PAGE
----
Bloomberg News

U.K. Stocks Close Little Changed; FTSE 100 Declines 5.6% in 2011

December 30, 2011

Dec. 30 (Bloomberg) -- U.K. stocks were little changed, with the benchmark FTSE 100 Index posting a 5.6 percent drop this year, amid concern the euro-area debt crisis will hamper equity-market gains into 2012.

Man Group Plc and Old Mutual Plc declined 1.9 percent and 1.7 percent, respectively, for the biggest losses on the benchmark gauge. J Sainsbury Plc climbed 2.3 percent.

The FTSE 100 advanced 5.51, or 0.1 percent, to 5,572.28 at the close in London. The FTSE-All Share Index added 0.2 percent, while Ireland’s ISEQ Index rose 2 percent.

“Europe is going to face a deep recession in the first half of next year,” said Gerard Lyons, the chief economist at Standard Chartered Plc in London. “It’s in terrible shape. Fundamentals are not good, policy stance is terrible and confidence has been shot to pieces.” He spoke in a Bloomberg Television interview with Linda Yueh.

Volumes on the FTSE 100 this week were more than 50 percent below this year’s average, according to data compiled by Bloomberg. Trading in London will close early today for the New Year’s holiday.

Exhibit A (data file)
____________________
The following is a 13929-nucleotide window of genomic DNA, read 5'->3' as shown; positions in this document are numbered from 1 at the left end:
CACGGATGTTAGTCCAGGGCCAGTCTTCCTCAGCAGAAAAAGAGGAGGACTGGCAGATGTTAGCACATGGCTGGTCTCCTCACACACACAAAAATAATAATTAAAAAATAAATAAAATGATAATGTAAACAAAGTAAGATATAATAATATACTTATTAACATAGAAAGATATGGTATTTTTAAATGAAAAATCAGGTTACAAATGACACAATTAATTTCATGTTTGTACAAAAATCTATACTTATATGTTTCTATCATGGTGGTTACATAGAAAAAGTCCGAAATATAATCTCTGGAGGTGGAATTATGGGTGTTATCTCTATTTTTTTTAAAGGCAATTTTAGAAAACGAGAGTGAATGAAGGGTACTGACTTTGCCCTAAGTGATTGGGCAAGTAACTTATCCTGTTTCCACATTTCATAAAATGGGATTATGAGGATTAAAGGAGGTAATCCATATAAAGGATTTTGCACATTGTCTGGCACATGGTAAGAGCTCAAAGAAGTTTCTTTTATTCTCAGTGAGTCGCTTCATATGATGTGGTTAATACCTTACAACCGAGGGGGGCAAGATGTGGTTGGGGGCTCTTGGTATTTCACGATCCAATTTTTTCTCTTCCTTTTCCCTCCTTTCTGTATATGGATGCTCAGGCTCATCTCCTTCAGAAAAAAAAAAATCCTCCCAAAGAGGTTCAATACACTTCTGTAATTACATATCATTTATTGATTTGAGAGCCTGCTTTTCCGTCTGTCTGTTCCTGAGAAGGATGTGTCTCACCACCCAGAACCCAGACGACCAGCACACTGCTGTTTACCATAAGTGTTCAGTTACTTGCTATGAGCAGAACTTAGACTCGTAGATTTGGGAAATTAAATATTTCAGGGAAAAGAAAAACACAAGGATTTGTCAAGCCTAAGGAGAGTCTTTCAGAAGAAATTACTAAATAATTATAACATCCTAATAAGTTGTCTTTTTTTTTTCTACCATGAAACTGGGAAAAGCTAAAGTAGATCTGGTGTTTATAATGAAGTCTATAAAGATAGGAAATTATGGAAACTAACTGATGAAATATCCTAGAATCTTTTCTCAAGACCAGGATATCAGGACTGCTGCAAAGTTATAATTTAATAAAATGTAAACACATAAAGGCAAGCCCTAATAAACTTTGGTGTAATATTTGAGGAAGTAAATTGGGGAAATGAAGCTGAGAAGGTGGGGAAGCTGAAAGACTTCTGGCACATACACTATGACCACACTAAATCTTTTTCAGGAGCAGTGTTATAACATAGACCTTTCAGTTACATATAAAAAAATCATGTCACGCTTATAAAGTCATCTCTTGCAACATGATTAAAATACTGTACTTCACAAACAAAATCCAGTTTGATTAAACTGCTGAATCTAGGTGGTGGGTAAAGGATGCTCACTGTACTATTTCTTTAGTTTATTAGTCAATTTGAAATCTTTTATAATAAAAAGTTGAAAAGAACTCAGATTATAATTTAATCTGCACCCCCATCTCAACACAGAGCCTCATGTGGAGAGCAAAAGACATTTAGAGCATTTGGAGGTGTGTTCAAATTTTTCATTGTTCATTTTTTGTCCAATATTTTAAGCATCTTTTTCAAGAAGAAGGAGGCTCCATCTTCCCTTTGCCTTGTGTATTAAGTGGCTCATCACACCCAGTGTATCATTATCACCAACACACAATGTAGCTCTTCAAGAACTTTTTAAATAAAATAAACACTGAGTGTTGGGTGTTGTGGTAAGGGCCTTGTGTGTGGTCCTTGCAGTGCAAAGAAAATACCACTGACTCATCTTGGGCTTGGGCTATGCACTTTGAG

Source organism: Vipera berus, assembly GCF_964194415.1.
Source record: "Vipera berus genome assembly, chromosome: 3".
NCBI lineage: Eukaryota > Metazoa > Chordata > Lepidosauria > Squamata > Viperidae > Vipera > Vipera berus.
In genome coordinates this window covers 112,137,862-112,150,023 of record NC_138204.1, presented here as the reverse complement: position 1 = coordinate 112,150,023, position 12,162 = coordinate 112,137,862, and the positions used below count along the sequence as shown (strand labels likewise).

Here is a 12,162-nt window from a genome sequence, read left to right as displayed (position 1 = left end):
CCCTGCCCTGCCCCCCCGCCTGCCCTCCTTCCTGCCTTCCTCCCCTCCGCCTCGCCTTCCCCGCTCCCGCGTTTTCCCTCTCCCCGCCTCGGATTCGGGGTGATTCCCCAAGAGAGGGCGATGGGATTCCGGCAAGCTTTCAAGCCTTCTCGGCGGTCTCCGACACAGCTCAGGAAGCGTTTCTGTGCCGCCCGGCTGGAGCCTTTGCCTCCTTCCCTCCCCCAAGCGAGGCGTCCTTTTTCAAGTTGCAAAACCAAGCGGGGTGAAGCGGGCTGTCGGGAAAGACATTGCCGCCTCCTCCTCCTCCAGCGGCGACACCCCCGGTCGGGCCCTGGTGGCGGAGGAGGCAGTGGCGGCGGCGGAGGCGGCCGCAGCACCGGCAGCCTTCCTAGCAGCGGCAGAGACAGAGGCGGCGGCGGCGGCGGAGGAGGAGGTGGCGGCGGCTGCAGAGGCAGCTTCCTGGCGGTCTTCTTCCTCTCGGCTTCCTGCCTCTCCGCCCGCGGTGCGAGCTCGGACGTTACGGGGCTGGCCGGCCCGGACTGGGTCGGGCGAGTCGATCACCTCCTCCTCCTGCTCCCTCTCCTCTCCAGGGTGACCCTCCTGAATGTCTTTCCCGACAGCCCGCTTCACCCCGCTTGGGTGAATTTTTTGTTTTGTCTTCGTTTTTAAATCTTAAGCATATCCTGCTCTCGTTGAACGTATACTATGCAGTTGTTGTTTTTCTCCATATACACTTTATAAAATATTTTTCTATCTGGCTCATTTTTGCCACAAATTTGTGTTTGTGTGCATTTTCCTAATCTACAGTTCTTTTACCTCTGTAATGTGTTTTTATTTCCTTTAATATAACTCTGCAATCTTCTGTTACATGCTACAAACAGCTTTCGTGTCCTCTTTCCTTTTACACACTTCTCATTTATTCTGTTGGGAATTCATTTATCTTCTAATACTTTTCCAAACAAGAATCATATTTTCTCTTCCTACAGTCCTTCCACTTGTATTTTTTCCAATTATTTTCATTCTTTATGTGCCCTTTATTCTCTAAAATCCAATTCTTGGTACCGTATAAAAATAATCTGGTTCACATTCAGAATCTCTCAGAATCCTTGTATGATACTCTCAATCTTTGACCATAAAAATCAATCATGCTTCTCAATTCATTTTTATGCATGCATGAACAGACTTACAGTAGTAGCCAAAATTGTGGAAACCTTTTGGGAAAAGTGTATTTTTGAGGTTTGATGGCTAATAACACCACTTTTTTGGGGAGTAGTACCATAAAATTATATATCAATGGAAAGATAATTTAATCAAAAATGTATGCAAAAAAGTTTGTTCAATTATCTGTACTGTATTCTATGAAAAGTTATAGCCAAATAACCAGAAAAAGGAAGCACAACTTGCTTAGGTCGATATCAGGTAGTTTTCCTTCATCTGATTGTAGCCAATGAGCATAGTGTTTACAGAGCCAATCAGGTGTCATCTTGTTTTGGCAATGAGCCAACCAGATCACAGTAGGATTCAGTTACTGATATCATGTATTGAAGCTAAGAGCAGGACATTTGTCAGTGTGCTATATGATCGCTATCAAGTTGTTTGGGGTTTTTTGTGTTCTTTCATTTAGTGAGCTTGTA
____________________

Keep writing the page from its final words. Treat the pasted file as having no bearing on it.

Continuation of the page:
Banks, along with metals and mining companies, accounted for the biggest annual declines among Britain’s biggest 350 companies amid concern that the fiscal crisis is spreading to the region’s larger economies. The FTSE 350 Banks and the FTSE 350 Mining Index slumped about 30 percent. Alternative-energy and tobacco companies posted the largest gains as investors sought stocks with profits less tied to economic growth.

The 5.6 percent decline in the FTSE 100 this year compares with an 18 percent tumble in the Euro Stoxx 50 Index and for the MSCI Asia Pacific Index. The Standard & Poor’s 500 Index of U.S. shares rose 0.4 percent this year.

--Editors: Srinivasan Sivabalan, Andrew Rummer

To contact the reporter on this story: Adam Haigh in London at ahaigh1@bloomberg.net

To contact the editor responsible for this story: Andrew Rummer at arummer@bloomberg.net


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